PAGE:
FA Cup final weekend will always bring back special memories for Lawrie Sanchez.
This year marks the 30th anniversary of Wimbledon’s famous cup final triumph against much-fancied Liverpool.
That game is still viewed as one of the all-time great cup upsets, but for Sanchez -who scored the priceless winning goal that day- the win wasn’t a shock.
Speaking to the Irish Post, he said: “Liverpool held no fear for us. We won there in our first year in the top flight.
“And going into the final in 1988, we were the last team to win at Anfield. So we weren’t as perhaps as cowed by Liverpool as we should have been. They were a superb side. But we expected to win.”
It was a conversation with former Arsenal boss Don Howe (who was Bobby Gould’s assistant at Wimbledon at the time) just before the FA Cup third round that planted a seed for Sanchez and the rest of the Crazy Gang.
“Don gave us a chat saying that as a player you probably have ten chances if you’re lucky to win an FA Cup,” said Sanchez.
“That was working on the basis that ten years was the average career duration for a player back them. Not too many played far beyond 30.
“That really resonated with me. I remember thinking that ten isn’t an awful lot. So I decided: just give it your all. Every year, give it your all. Because you never know whether this one will be you last one or not.”
Sanchez’s connections with Ireland run deep. His mother is Irish and he started his managerial career in the League of Ireland with Sligo Rovers in 1994, before eventually going on to manage the Northern Ireland national side.
“Sligo was great for me,” he said.
“At Wimbledon we were often up against it, but for Sligo, my first game in charge was a European Cup Winners’ Cup tie.
“When I took over, my first game in charge was against Floriana from Malta.
“It was a great place to learn. They had a tradition of employing managers from the top divisions in Scotland and England at the time. And paying full-time wages- or whatever £200 per week could get you for a full-time player.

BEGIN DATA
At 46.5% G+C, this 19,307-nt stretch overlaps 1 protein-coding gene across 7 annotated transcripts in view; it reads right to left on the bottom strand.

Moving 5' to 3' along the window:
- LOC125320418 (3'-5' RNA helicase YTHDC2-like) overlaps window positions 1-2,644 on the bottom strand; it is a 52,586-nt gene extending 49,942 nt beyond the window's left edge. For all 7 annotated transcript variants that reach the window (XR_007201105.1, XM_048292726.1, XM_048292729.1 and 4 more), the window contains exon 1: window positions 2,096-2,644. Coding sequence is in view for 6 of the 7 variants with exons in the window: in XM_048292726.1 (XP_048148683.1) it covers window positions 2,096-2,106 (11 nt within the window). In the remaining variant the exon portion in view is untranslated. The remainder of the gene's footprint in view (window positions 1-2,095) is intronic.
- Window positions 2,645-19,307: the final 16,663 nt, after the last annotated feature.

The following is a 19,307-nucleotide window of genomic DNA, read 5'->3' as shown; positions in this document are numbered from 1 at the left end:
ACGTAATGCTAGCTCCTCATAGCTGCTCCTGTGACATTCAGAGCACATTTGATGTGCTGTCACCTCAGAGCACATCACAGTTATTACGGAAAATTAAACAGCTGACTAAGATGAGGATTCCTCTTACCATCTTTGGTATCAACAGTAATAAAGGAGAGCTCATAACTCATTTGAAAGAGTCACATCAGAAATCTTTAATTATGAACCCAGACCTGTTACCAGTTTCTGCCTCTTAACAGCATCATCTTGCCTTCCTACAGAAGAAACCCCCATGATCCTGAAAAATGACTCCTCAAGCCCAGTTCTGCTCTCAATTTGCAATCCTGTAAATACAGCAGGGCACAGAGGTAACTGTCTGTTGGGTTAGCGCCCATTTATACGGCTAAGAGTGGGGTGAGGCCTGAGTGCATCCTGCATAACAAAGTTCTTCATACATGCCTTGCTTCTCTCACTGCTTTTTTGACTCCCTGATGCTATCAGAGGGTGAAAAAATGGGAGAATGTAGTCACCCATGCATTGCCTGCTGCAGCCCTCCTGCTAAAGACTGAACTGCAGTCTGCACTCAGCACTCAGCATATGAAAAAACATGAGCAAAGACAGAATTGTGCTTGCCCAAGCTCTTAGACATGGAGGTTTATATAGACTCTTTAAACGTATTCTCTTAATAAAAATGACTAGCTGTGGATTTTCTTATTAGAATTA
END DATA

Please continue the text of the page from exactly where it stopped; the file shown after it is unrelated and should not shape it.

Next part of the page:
“When we were playing European games, we were getting 4-5000 people there. It felt like we were getting half the town in the ground! That’s a great tradition, to be able to do that with any club.”
After a stint back at Wimbledon as reserve team manager and first team coach under Joe Kinnear, he secured the top job at Wycombe Wanderers. He stabilised the Choirboys, before overseeing the biggest match in the club’s history -an FA Cup semi final appearance against Liverpool in 2001.
There was to be no fairytale on that occasion and his next salvage job was as Northern Ireland manager.
“It had been a disastrous couple of years for them," said Sanchez.
“In their previous campaign, they hadn’t won a game or scored a goal. They hadn’t scored in 12 games before I took over. Hadn’t won one for 13. It looked bleak, but I wanted a go at it.”
He diagnosed the main cause straight away. The more established players were staying away; seeing time spent with Northern Ireland as time that could be better spent focussing on club commitments.
“It was very hard initially because of that bad run. We had players who were perhaps playing for their clubs and asking themselves why would I want to go away with Northern Ireland and put myself through that.
“I had such a problem, I had to use the five-day rule (where international managers can stop a player playing for his club for five days from the last international if he doesn’t turn up for duty claiming to be injured).
“I actually had a row with Mick McCarthy about it because he wouldn’t release one of his Sunderland players. He was annoyed and said ‘Lawrie, what are you doing with this five-day rule? My player will be fit for the league game.’
“And I said ‘I’m sure he will, but he hasn’t been fit for my game.’
“Mick then said he never had to use the five-day rule when he was managing the Republic.
“I said, well to be fair, your players were in contention for World Cups and European Championships. You didn’t have a problem getting players to come to play for you.
“I had a massive problem, because we are not doing anything, we’re losing and we’re bottom of the group. I need my players there to start winning games.
“It’s a vicious circle, if we don’t get the players there to start winning games we don’t have a chance.”
Having laid down that marker, the progress his side made in just a few short years was astounding; from regular group whipping boys to beating England in World Cup qualifiers in 2005 and downing eventual winners Spain in European Championship qualifiers in 2006.
“Michael (O’Neill) has took it on again,” said Sanchez.
“But I think part of the success Northern Ireland are enjoying now is down to the tough decisions we had to take from 2004 onwards.”